In March 2010, plaintiff complained to Forever 21's senior human resources officer, Ms. Kim, about being sexually harassed. Kim told plaintiff to put her complaints in writing. Plaintiff sent Kim an e-mail, describing the acts of harassment and discrimination. Thereafter, plaintiff was contacted by Mr. Paredes, who worked in the human resources department. He delayed an investigation into plaintiff's complaints. In May 2010, Paredes informed plaintiff that he had completed the investigation, and "[n]othing came up." After the investigation, Corleto and Martinez continued to harass plaintiff.

In January 2011, plaintiff e-mailed the human resources department and stated she was quitting "'because of the harassment and discrimination.'" The department replied that plaintiff should attend a meeting scheduled for January 28, 2011, at 10:00 a.m., and two supervisory employees from the human resources department would meet with her. Plaintiff showed up for the meeting. She waited 20 minutes. No one else entered the room. Plaintiff turned in her badge and resigned.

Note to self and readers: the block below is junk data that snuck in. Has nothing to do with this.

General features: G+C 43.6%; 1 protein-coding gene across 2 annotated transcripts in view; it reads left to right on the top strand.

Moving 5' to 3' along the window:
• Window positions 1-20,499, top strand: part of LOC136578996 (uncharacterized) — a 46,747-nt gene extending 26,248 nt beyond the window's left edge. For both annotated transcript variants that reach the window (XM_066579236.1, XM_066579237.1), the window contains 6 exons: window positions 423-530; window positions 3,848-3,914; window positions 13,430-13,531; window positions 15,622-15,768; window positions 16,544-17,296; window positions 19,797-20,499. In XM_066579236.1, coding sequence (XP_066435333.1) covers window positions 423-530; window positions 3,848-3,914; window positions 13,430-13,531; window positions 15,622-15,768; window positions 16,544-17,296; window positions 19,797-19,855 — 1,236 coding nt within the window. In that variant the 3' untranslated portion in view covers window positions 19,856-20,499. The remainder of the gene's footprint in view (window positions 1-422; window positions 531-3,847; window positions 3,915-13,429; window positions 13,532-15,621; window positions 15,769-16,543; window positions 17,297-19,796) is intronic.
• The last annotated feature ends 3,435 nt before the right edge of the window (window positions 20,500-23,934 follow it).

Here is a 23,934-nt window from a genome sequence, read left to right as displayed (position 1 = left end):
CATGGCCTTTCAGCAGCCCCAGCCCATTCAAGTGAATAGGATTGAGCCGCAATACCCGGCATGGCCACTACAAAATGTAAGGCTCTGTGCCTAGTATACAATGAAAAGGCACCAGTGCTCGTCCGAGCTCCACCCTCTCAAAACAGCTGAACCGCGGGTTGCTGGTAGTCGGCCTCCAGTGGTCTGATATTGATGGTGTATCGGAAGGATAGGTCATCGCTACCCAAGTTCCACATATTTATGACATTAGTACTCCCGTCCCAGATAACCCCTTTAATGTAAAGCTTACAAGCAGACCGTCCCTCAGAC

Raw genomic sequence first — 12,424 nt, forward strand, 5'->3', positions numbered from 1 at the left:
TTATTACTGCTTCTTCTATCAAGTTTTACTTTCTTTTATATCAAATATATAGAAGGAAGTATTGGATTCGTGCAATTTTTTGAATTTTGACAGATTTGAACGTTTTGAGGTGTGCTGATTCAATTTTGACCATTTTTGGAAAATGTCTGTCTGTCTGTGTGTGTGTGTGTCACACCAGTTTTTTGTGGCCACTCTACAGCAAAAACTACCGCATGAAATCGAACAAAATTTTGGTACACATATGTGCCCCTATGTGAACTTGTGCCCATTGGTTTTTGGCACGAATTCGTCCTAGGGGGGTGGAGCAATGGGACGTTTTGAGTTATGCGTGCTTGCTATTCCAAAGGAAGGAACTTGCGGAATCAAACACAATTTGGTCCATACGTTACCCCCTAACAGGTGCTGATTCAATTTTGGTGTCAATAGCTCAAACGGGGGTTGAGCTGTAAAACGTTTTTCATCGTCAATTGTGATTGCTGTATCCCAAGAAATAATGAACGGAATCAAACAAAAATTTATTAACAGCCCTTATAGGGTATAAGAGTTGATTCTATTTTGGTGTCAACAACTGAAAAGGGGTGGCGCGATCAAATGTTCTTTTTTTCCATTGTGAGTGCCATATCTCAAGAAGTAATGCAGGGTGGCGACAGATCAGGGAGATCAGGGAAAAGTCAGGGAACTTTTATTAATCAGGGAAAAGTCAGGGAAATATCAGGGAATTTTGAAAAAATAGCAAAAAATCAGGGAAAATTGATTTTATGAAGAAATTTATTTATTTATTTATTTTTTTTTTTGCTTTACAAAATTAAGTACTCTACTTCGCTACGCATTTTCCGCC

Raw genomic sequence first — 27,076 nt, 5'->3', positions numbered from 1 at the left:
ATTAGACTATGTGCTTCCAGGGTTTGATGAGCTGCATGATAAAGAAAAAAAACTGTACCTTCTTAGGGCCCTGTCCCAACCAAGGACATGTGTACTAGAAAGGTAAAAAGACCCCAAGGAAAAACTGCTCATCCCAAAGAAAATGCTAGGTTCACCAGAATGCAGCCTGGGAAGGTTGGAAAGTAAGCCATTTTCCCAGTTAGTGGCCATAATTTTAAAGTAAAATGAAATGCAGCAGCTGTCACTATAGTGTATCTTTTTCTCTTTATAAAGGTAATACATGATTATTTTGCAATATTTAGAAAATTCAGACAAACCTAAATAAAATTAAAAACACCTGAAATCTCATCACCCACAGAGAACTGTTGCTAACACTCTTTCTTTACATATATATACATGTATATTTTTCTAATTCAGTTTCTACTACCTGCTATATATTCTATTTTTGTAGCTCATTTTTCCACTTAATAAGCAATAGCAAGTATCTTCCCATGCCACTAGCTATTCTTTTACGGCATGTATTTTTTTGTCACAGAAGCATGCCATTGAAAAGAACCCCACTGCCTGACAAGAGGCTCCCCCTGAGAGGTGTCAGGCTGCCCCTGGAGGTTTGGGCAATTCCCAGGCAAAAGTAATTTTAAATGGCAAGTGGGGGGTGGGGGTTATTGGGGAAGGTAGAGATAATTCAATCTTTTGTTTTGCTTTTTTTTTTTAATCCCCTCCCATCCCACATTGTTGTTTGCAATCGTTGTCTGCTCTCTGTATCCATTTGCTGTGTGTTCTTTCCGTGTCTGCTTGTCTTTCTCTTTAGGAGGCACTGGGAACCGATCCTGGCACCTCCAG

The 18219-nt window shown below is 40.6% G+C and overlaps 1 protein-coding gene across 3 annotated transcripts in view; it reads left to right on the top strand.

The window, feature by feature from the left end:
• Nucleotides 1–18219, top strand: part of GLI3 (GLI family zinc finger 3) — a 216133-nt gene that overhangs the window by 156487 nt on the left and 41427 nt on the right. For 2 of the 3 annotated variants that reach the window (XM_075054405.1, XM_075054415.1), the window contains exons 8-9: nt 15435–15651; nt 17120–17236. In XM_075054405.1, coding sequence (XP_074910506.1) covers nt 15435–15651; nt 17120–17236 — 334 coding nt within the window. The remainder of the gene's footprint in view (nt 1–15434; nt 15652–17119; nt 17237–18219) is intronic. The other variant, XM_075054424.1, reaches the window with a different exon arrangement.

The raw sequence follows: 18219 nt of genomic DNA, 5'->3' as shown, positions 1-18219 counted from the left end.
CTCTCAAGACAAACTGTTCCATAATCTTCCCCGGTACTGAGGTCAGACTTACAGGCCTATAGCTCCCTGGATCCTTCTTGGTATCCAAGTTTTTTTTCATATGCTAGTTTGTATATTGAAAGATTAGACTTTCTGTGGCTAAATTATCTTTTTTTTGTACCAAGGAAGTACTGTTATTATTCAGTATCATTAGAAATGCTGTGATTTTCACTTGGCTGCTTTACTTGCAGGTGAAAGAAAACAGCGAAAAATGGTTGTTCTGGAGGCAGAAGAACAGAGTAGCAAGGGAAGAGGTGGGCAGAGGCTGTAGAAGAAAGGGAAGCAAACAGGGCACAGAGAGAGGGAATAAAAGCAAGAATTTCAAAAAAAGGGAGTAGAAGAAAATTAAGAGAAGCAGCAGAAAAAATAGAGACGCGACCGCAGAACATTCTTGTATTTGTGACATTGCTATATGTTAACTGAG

The complaint contains nine causes of action, six of them under the Fair Employment and Housing Act (FEHA) (Gov. Code, §§ 12900-12996): (1) hostile work environment based on racial harassment (id., § 12940, subd. (j)); (2) failure to prevent racial harassment and discrimination (id., § subd. (k)); (3) race discrimination (id., subd. (a)); (4) hostile work environment based on sexual harassment (id., subd. (j)); (5) failure to prevent sexual harassment (id., subd. (k)); and (6) retaliation (id., subd. (h)). The remaining causes of action allege a violation of the Ralph Civil Rights Act of 1976 (Civ. Code, § 51.7); constructive discharge in violation of public policy; and intentional infliction of emotional distress. Named as defendants were Forever 21, Forever 21 Logistics, LLC, Darlene Yu, Herber Corleto, and Raul Martinez.